Reverse Mortgage and the Costs of Assisted Living

If you are an older person contemplating moving into assisted living, at the top of your list of concerns is paying for living in this type of community. Similarly, if you are the adult child of an older parent considering assisted living, you have the same primary concern. 

There are a number of ways in which the costs of assisted living can be paid. One possible idea is obtaining what is known as a reverse mortgage. Through this article, we discuss the circumstances in which a reverse mortgage can be used to pay for assisted living. 

Before diving into this discussion of using a reverse mortgage to pay for assisted living, an important caveat must be noted initially. There is a significant potential limitation when it comes to using a reverse mortgage to pay for assisted living. A reverse mortgage can be obtained only if a borrower remains living in the residence on which the loan exists. In other words, if you live alone and desire to move to assisted living (or if you have a parent in this position), you will not be able to obtain a reverse mortgage to pay for this type of long-term care. This caveat will be discussed in greater degree later in this article.

What Is a Reverse Mortgage?

 A reverse mortgage is a loan. A homeowner who is 62 or older and has considerable home equity can borrow against the value of their home and receive funds as a lump sum, fixed monthly payment, or line of credit, according to Investopedia. Unlike a traditional home mortgage – also known as a forward mortgage a reverse mortgage does not require the homeowner to make any loan payments.

The entire loan balance, up to a limit, becomes due and payable when the borrower dies, moves out permanently, or sells the home. As is discussed later in this article, moving out means leaving the residence for a period of 12 months or more. If a person leaves for a shorter period of time, that doesn’t trigger the moveout provision in a reverse mortgage agreement. 

Federal regulations require lenders to structure the transaction so that the loan amount won’t exceed the home’s value. Even if it does, through a drop in the home’s market value or if borrower lives longer than expected, the borrower or borrower’s estate won’t be held responsible for paying the lender the difference thanks to the program’s mortgage insurance.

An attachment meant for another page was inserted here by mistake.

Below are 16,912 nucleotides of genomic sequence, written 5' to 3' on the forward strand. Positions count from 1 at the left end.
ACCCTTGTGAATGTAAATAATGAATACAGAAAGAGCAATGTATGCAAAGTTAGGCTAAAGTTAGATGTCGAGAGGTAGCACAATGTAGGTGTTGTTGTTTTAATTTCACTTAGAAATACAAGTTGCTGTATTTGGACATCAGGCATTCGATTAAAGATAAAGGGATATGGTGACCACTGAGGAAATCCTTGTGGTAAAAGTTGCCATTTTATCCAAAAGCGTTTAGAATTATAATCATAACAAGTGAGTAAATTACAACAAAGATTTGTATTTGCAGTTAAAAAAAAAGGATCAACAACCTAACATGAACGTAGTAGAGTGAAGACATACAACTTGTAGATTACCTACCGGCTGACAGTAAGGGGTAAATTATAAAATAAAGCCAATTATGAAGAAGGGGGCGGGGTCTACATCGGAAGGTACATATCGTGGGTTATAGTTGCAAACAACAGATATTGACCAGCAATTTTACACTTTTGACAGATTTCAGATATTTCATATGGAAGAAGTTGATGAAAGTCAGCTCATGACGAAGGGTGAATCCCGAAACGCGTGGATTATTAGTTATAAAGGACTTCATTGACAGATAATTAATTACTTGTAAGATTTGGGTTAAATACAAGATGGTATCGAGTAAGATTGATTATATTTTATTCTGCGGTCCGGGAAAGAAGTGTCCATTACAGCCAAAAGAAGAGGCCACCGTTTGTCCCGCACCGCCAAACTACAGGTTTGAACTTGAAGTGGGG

A Reverse Mortgage When One Spouse Needs Assisted Living

The most commonplace use of a reverse mortgage to pay for assisted living involves a situation involving a married couple when only one spouse needs this type of long-term care. One spouse is moving into assisted living and the second spouse will be remaining in the home. As long as one spouse remains in the residence, the moveout provision of a reverse mortgage is not triggered.

A Reverse Mortgage When a Person Living Alone Needs Assisted Living

A reverse mortgage is not the course to take in most instances when an individual lives alone and intends to transition to assisted living. One exception is if a person owns a home, has a considerable amount of equity in the home, and is going to be in assisted living for a period of time less than 12 months. In other words, that individual has a need to be in assisted living for a shorter period of time and has the intention to move home. 

Medicaid and a Reverse Mortgage

If a person is on Medicaid, a reverse mortgage likely is not a good course of action to take if that individual wants to remain eligible for this governmental program. Medicaid permits a person to own a home and an automobile without impacting eligibility for that program.

If a reverse mortgage is obtained, the proceeds from that loan can boost a persons financial resources above the point permitted for Medicaid. 

Medicaid provides an explanatory scenario:

If you take out a lump sum reverse mortgage and your proceeds are $10,000, any money that you retain after the month you received the proceeds will be considered a resource. So, if you get $10,000 as a result of your reverse mortgage proceeds, and you spend $7,000 of it that same month, the $3,000 that is left over will be added to your resources.

Sell Your Residence

If you will not appropriately qualify for a reverse mortgage as a financial tool to pay for assisted living, you may want to give consideration to putting your residence on the market for sale. Depending on the amount of equity you have in your residence, there can be tax consequences associated with the sale of your home. Therefore, you will want to consult with a tax accountant or a tax attorney when you contemplate the sale of your home to generate funds to be used to pay expenses associated with assisted living.